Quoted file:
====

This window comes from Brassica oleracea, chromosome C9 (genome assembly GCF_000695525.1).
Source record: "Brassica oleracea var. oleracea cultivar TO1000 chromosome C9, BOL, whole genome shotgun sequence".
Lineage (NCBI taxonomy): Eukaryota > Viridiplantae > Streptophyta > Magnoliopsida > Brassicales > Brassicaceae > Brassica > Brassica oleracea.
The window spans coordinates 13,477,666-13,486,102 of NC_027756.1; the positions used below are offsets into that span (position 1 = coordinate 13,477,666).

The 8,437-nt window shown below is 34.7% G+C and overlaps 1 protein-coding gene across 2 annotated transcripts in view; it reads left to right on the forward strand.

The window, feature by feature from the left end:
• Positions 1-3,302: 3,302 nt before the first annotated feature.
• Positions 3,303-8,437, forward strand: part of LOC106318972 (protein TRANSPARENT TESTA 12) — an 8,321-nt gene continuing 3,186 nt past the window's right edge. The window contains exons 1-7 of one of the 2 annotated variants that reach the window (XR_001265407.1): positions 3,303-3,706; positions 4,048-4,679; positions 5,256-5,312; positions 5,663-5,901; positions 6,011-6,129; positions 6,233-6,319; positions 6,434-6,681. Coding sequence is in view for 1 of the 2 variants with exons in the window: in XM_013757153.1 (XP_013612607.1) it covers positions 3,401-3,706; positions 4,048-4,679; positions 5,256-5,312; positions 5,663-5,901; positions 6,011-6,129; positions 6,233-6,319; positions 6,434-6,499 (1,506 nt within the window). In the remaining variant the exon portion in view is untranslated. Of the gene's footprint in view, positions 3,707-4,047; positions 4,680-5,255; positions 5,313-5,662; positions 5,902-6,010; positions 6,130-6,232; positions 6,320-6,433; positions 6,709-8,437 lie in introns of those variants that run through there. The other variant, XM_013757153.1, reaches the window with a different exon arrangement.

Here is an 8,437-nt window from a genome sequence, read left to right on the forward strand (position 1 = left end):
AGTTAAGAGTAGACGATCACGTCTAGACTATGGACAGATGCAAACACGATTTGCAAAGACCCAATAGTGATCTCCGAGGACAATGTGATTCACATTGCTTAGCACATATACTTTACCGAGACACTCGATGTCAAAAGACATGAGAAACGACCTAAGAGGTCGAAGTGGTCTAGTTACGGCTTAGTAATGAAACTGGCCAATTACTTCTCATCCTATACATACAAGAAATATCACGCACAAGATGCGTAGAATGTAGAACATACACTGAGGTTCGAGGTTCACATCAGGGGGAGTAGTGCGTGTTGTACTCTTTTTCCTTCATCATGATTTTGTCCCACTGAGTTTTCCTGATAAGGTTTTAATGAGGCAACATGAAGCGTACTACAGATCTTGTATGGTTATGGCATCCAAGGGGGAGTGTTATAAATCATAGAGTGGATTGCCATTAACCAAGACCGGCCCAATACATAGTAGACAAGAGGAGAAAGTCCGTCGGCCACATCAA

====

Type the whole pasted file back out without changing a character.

This window comes from Brassica oleracea, chromosome C9 (genome assembly GCF_000695525.1).
Source record: "Brassica oleracea var. oleracea cultivar TO1000 chromosome C9, BOL, whole genome shotgun sequence".
Lineage (NCBI taxonomy): Eukaryota > Viridiplantae > Streptophyta > Magnoliopsida > Brassicales > Brassicaceae > Brassica > Brassica oleracea.
The window spans coordinates 13,477,666-13,486,102 of NC_027756.1; the positions used below are offsets into that span (position 1 = coordinate 13,477,666).

The 8,437-nt window shown below is 34.7% G+C and overlaps 1 protein-coding gene across 2 annotated transcripts in view; it reads left to right on the forward strand.

The window, feature by feature from the left end:
• Positions 1-3,302: 3,302 nt before the first annotated feature.
• Positions 3,303-8,437, forward strand: part of LOC106318972 (protein TRANSPARENT TESTA 12) — an 8,321-nt gene continuing 3,186 nt past the window's right edge. The window contains exons 1-7 of one of the 2 annotated variants that reach the window (XR_001265407.1): positions 3,303-3,706; positions 4,048-4,679; positions 5,256-5,312; positions 5,663-5,901; positions 6,011-6,129; positions 6,233-6,319; positions 6,434-6,681. Coding sequence is in view for 1 of the 2 variants with exons in the window: in XM_013757153.1 (XP_013612607.1) it covers positions 3,401-3,706; positions 4,048-4,679; positions 5,256-5,312; positions 5,663-5,901; positions 6,011-6,129; positions 6,233-6,319; positions 6,434-6,499 (1,506 nt within the window). In the remaining variant the exon portion in view is untranslated. Of the gene's footprint in view, positions 3,707-4,047; positions 4,680-5,255; positions 5,313-5,662; positions 5,902-6,010; positions 6,130-6,232; positions 6,320-6,433; positions 6,709-8,437 lie in introns of those variants that run through there. The other variant, XM_013757153.1, reaches the window with a different exon arrangement.

Here is an 8,437-nt window from a genome sequence, read left to right on the forward strand (position 1 = left end):
AGTTAAGAGTAGACGATCACGTCTAGACTATGGACAGATGCAAACACGATTTGCAAAGACCCAATAGTGATCTCCGAGGACAATGTGATTCACATTGCTTAGCACATATACTTTACCGAGACACTCGATGTCAAAAGACATGAGAAACGACCTAAGAGGTCGAAGTGGTCTAGTTACGGCTTAGTAATGAAACTGGCCAATTACTTCTCATCCTATACATACAAGAAATATCACGCACAAGATGCGTAGAATGTAGAACATACACTGAGGTTCGAGGTTCACATCAGGGGGAGTAGTGCGTGTTGTACTCTTTTTCCTTCATCATGATTTTGTCCCACTGAGTTTTCCTGATAAGGTTTTAATGAGGCAACATGAAGCGTACTACAGATCTTGTATGGTTATGGCATCCAAGGGGGAGTGTTATAAATCATAGAGTGGATTGCCATTAACCAAGACCGGCCCAATACATAGTAGACAAGAGGAGAAAGTCCGTCGGCCACATCAA